How to Clean the Soil to Plant Seeds


Seedlings are more likely to be killed by such diseases as fungus infections in the soil than are established plants. Sowing seeds in sterilized soil is the primary way to prevent this. You may purchase sterile-seed starting mixes, but they are only sterile until they come in contact with something else. If you are reusing soil, using a bag that has been open for some time or mixing your growing medium, it is best to sterilize it first. No special tools are necessary, and the entire process takes less than an hour to complete.

Step 1

Mix one part potting soil or compost with one part peat moss. Spread the mixture into a roasting pan so that it is no more than 3 inches thick. The peat moss prevents the soil from becoming compact and hard while sterilizing.

Step 2

Sprinkle water on the surface of the soil until it is just damp but not soggy. Cover the roasting pan with a sheet of foil.

Step 3

Preheat your oven to 200 F. Push a meat thermometer into the center of the pan and into the soil through the foil.

Step 4

Place the roasting pan in the oven. Watch it until the thermometer reads 180 F, then set a timer for 30 minutes.

Step 5

Check the temperature of the soil when the timer rings. Set the timer for an additional 30 minutes if the temperature reads between 180 and 200 F. Remove the soil from the oven if the temperature has gone over 200 F.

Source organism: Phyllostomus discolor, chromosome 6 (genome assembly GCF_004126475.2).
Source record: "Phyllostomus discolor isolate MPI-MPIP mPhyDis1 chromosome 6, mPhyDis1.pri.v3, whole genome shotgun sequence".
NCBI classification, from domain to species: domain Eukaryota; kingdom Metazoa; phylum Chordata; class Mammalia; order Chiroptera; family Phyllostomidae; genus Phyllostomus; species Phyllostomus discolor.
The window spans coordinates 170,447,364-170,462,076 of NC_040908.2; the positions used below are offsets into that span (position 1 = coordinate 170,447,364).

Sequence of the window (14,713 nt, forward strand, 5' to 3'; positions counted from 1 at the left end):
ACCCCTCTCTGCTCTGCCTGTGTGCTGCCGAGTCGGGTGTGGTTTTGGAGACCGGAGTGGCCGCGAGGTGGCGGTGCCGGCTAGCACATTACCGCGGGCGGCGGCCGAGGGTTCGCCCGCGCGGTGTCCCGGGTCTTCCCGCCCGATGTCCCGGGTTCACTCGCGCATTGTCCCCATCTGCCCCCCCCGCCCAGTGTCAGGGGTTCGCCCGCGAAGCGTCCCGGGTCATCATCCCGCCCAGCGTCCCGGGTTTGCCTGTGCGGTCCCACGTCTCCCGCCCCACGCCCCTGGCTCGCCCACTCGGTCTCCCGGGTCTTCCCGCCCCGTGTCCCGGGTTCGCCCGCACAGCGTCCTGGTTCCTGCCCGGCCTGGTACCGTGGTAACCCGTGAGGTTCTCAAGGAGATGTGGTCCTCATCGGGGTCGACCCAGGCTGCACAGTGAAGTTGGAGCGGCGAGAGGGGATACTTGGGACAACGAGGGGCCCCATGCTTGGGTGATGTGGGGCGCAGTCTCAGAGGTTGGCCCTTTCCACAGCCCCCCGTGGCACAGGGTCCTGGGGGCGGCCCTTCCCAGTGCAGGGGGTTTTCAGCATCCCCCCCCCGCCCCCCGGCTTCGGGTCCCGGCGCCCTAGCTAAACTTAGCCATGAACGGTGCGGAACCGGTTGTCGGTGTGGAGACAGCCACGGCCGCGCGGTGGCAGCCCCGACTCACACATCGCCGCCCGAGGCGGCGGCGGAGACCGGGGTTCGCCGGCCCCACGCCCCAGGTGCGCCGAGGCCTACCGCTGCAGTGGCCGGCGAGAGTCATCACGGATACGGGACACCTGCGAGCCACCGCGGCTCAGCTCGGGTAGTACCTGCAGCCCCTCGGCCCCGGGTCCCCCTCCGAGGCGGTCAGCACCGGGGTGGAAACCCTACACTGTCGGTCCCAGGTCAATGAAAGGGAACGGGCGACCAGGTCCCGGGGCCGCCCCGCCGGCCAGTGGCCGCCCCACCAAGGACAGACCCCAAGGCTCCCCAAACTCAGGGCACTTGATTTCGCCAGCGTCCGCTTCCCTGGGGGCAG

Step 6

Remove the soil from the oven at the end of the second 30-minute period. Allow it to cool down on the counter to room temperature before using. If you do not use the soil right away, leave it covered in the pan.

Tips and Warnings

  • Do not sterilize soil with perlite in it, as the perlite releases toxic levels of fluoride when heated. Avoid heating the soil over 200 F. This may produce toxins.

Things You'll Need

  • Potting soil or compost
  • Peat moss
  • Roasting pan
  • Foil
  • Meat thermometer
  • Timer


  • University of Georgia Extension:Growing Indoor Plants With Success
Keywords: soil sterilization, cleaning potting soil, preparing soil for seeds

About this Author

Jenny Harrington is a freelance writer of more than five years' experience. Her work has appeared in "Dollar Stretcher" and various blogs. Previously, she owned her own business for four years, selling handmade items online, wholesale and via the crafts fair circuit. Her specialties are small business, crafting, decorating and gardening.